This year, Checkout commemorates its 40th anniversary under its current ownership, and with this in mind, every week, Retail Intelligence is going to ‘reel in the years’ and publish a story from our extensive archives. This article from November 1978 discusses the success of the introduction of the Guaranteed Irish Programme.
A very high level of consumer satisfaction for the Guaranteed Irish Programme, and for Irish Products generally, is shown in the results of a comprehensive survey, which has been released by the Irish Goods Council.
The survey was commissioned by the Council and undertaken by the Market Research Bureau of Ireland, in association with MLH Consultants Limited. It covers a representative nationwide sample of adults in all age groups.
The Guaranteed Irish symbol was recognised by 86% of respondents in the survey. Of those, 78% correctly identified it as ‘Guaranteed Irish’.
Guaranteed Irish has had an impact on purchasing; 62% of interviewed stated that the symbol influences their buying decisions. 45% always or sometimes look for the Guaranteed Irish product when shopping.
The survey dispels the myth that Irish consumers regard domestic products as too dear or of inferior quality. Those interviewed were asked to rate Irish versus imported goods in food, footwear, clothing, furniture and carpets. In all categories, the Irish product showed a clear superiority in quality and value for money.
There is a growing awareness of the distinction between Guaranteed Irish and the former 'Buy Irish concept'. About half the respondents in the survey recognised the distinction, one third saw no difference and 18% did not know. However, the ‘guarantee’ element of Guarantee Irish is not clearly understood by most people.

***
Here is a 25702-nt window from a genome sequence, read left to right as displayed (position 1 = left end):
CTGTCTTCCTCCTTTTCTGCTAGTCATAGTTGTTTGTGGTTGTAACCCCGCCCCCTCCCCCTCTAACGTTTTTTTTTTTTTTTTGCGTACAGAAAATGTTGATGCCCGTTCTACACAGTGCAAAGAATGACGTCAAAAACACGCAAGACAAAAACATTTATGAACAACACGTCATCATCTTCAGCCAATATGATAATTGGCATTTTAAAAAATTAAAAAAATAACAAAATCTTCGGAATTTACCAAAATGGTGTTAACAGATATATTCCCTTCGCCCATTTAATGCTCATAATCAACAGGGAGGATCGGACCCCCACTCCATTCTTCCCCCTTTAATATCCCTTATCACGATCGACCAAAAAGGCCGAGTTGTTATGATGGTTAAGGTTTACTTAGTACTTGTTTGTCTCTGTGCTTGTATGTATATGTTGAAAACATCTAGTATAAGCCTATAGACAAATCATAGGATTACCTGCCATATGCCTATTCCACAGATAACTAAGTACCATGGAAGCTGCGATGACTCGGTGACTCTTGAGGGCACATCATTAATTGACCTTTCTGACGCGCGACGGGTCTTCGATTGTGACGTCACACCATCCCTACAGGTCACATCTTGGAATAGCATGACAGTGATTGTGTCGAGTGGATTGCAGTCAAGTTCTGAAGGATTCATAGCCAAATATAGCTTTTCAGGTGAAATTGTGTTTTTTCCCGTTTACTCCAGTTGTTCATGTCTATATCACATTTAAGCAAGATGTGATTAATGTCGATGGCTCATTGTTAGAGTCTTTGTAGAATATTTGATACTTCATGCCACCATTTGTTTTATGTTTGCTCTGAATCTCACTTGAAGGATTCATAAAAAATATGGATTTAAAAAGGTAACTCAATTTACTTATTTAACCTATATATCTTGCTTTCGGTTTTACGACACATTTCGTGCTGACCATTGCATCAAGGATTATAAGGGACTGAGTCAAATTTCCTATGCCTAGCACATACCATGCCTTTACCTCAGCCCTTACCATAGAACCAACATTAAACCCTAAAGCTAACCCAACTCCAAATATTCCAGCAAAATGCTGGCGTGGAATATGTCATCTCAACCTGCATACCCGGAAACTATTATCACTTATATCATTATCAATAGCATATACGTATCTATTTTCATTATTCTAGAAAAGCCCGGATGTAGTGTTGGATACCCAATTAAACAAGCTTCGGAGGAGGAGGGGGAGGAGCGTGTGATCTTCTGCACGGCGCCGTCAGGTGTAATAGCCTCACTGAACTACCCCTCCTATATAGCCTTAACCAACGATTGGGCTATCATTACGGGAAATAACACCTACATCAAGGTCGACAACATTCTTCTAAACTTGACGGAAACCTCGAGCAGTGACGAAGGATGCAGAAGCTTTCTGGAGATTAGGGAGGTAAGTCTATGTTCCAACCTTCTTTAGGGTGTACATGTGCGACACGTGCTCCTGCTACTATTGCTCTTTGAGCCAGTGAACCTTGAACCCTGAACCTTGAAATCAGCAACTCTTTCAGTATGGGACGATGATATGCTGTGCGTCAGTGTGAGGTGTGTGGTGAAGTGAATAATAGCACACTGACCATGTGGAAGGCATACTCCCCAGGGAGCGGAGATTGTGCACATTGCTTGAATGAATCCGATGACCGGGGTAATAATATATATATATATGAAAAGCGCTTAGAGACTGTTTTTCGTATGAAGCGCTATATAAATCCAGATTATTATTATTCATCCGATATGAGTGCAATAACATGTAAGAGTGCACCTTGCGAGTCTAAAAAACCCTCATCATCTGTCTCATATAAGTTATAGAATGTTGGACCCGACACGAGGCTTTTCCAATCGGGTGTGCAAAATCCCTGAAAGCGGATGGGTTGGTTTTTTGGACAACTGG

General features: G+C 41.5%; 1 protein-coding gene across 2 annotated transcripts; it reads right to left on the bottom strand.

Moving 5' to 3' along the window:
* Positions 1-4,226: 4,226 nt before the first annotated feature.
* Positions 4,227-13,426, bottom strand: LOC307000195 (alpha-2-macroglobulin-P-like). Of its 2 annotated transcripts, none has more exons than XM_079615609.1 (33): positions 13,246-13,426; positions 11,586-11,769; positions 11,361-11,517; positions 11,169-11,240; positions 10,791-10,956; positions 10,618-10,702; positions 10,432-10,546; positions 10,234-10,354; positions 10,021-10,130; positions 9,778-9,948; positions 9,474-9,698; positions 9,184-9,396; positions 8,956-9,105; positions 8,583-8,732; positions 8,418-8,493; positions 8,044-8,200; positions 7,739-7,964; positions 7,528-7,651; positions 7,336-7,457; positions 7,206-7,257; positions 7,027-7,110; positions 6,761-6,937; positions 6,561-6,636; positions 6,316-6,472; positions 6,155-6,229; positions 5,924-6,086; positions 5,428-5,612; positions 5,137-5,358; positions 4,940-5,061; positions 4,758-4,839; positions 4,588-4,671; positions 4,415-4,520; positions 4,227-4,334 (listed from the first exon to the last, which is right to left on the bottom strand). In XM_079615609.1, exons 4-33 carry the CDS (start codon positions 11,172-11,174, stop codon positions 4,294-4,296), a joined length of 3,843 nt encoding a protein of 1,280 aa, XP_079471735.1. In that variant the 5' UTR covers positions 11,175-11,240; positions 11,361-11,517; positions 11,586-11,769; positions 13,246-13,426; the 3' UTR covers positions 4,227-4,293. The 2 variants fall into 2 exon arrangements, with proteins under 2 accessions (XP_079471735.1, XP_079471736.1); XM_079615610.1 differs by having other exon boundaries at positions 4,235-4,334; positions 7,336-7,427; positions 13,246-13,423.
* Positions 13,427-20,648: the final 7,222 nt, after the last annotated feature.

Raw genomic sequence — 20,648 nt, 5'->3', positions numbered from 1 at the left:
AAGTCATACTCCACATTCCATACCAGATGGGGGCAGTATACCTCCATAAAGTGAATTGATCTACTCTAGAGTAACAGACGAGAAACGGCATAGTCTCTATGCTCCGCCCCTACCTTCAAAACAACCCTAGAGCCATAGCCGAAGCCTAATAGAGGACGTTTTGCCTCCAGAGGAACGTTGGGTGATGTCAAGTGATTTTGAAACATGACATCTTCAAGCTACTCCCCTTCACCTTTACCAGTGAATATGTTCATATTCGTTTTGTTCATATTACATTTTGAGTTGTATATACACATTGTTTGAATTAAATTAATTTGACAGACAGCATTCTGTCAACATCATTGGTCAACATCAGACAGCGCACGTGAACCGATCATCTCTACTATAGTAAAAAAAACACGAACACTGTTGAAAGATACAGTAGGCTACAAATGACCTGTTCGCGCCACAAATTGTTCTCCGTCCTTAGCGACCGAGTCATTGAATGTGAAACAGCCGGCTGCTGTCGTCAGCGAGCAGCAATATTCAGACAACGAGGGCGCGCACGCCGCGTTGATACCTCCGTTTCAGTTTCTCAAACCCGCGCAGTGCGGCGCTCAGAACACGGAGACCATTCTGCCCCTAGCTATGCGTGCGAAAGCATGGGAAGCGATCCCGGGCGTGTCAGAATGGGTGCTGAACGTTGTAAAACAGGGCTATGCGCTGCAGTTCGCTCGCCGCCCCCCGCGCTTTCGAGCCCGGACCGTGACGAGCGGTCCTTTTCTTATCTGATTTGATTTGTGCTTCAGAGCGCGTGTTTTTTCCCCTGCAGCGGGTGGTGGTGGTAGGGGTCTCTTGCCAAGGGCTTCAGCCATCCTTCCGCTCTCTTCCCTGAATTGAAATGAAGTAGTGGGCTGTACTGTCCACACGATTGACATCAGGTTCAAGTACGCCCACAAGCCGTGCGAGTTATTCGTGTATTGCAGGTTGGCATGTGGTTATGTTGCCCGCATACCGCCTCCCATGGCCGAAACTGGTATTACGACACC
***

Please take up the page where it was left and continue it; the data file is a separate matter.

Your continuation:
Commenting on the survey, Mr Vivian Murray, Chief Executive, Irish Goods Council, said that awareness of Guaranteed Irish has shown a further increase compared with a similar consumer attitude survey undertaken in 1977. Guaranteed Irish was now the best known product identification symbol in Ireland, with a very high level of consumer acceptance, he said.
“Guaranteed Irish, within the context of the three-year Programme for the promotion of Irish goods, has helped bring about the important switch in consumer buying behaviour,” said Mr Murray. The survey results are in line with import statistics, which for the first seven months of this year, show a halving in the growth rate of competing imports overall.
“The survey will shape future activities. We are satisfied that there is widespread consumer support for the Programme. Guaranteed Irish will be further strengthened by increased emphasis on consumer education programmes, and by spelling out in detail the after-sales guarantee built into Guaranteed Irish.”
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